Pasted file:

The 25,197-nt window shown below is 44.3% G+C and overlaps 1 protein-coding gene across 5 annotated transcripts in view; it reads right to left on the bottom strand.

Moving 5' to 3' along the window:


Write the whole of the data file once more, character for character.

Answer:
The 25,197-nt window shown below is 44.3% G+C and overlaps 1 protein-coding gene across 5 annotated transcripts in view; it reads right to left on the bottom strand.

Moving 5' to 3' along the window: